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US Homeland Security Department employee goes on leave due to complaints about his Halloween costume

An employee of U.S. Homeland Security Department has been sent on leave for wearing a Hallowe'en costume that drew complaints from other workers.

An inquiry is under way to determine proper sanctions in the incident, Homeland Security Secretary Michael Chertoff said Tuesday. He did not to criticize Julie Myers, assistant secretary of the Immigration and Customs Enforcement division, who was one of the judges at the party and apologized on Friday.

The unidentified employee's costume of dreadlocks, dark makeup and prison stripes was deemed by Myers and two other managers as the "most original" at the party. After receiving complaints from some employees, Myers e-mailed an apology to her staff, saying a few costumes at the party were inappropriate and offensive.

Myers posed for photos with the employee but they were discarded, ICE spokeswoman Kelly Nantel said.

"People do dumb things," Chertoff said. "I get very perturbed when there's anything that is done that suggests with respect to enforcement of the law we are anything but evenhanded.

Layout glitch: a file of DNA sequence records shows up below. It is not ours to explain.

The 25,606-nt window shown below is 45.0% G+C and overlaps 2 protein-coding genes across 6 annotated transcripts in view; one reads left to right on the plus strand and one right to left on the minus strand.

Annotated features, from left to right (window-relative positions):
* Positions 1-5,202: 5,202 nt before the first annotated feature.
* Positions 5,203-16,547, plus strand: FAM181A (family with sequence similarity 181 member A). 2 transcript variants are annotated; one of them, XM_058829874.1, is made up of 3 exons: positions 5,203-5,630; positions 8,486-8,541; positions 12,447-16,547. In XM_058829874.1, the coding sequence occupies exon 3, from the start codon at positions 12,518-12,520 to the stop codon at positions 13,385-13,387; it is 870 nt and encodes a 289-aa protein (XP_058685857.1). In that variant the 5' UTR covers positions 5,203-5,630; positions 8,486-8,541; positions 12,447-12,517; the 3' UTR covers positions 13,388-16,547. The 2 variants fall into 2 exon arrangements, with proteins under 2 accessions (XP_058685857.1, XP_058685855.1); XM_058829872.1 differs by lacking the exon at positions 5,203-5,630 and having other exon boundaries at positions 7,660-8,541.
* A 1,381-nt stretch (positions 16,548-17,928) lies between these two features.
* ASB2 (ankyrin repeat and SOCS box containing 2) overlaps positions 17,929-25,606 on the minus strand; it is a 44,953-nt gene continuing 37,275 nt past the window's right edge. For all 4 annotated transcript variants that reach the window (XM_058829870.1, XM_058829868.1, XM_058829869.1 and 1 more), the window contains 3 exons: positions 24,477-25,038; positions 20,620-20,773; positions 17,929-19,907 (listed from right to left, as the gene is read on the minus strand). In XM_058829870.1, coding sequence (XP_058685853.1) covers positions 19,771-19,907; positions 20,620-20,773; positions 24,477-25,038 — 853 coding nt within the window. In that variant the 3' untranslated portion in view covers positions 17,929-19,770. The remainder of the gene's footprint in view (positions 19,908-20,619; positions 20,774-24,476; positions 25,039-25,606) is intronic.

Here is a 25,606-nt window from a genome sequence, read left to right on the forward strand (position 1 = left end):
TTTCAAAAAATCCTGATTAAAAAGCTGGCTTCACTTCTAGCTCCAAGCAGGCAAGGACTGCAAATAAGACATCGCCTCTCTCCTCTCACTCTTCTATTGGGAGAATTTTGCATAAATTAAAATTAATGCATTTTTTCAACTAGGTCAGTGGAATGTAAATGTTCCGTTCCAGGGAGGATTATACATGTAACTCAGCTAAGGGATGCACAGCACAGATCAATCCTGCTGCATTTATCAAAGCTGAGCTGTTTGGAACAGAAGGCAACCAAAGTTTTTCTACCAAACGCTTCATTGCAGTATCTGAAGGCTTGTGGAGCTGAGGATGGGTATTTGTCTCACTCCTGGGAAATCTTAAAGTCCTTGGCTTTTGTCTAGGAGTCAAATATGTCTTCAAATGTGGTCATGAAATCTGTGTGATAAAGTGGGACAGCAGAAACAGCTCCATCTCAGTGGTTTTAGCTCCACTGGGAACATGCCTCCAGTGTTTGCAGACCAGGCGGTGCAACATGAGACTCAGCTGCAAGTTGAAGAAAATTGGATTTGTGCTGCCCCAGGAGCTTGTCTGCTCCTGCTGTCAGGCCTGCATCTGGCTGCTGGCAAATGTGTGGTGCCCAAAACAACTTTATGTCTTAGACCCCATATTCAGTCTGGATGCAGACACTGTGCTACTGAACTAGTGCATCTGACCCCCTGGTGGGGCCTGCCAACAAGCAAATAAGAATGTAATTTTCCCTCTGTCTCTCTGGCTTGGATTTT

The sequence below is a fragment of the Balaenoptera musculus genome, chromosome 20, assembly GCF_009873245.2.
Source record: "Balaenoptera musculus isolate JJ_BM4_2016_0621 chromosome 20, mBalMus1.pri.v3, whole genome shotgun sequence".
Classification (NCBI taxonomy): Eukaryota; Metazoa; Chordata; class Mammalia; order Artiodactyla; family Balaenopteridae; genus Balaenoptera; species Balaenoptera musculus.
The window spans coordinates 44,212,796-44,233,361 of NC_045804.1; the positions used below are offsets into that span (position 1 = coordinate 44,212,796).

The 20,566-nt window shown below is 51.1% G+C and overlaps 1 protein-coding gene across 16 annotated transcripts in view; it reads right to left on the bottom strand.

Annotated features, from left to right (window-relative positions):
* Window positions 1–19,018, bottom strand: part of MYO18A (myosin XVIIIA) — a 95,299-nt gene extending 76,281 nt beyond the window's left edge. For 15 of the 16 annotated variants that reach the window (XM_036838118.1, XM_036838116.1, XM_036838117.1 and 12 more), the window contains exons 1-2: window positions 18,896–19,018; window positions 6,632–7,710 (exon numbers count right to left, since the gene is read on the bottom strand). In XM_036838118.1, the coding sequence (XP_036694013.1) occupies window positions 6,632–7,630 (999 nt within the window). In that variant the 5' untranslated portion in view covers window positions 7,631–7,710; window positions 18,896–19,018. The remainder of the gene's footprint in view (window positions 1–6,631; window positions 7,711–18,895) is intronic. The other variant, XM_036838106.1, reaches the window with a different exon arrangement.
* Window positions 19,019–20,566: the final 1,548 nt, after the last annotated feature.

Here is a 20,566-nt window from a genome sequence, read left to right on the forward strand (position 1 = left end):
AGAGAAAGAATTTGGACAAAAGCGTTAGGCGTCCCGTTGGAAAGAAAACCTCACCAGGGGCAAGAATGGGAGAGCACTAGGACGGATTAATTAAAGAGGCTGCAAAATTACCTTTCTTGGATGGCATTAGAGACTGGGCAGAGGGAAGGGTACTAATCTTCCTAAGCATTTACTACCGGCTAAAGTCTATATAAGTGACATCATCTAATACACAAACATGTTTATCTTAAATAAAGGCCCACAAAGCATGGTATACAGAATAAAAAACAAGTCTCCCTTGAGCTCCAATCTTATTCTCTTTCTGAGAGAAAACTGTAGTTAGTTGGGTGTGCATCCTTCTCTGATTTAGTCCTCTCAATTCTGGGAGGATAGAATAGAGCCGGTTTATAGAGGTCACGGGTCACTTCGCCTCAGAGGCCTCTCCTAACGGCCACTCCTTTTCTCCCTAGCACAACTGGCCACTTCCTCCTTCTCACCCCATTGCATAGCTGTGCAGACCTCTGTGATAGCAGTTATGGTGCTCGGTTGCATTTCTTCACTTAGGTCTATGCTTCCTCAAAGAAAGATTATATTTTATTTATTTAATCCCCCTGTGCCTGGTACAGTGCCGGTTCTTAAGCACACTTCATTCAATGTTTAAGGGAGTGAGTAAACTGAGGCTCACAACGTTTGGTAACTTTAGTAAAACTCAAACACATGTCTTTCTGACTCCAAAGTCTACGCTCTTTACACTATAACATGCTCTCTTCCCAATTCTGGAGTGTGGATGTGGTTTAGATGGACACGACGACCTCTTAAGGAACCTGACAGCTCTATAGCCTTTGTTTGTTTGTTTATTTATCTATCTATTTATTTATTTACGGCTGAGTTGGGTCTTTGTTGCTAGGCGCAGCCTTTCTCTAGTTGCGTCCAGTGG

"The idea you can come and impersonate someone of another ethnic group, that is completely unacceptable," Chertoff said.

At the White House, President George W. Bush's spokeswoman Dana Perino said: "Obviously we do not tolerate inappropriate behavior at the Department of Homeland Security." Once the facts are determined, "we are sure that the department will take all necessary and appropriate actions," she said.

Chertoff said Myers was right to apologize for the costume.

"I'm quite sure it bothers her. She was kind of caught by surprise by this and in the middle of the party and I know she's mortified, but I think she's doing what she needs to do at the moment," Chertoff said.

In addition, Myers contacted members of Congress and an association of black DHS workers about the costume, Chertoff said.

Bush installed Myers in her post while the Senate was in recess after it became clear she might not win Senate confirmation.

Some Democrats have questioned her qualifications for the job and whether she received it because she is the niece of Gen. Richard B. Myers, chairman of the Joint Chiefs of Staff during most of Bush's tenure. She also is married to John Wood, former chief of staff to Chertoff.

The Senate allowed her to keep her post in September, saying she had eased concerns about her qualifications.

Myers' agency is responsible for apprehending and jailing violators of immigration and customs laws, including conducting raids at work sites to round up undocumented workers.

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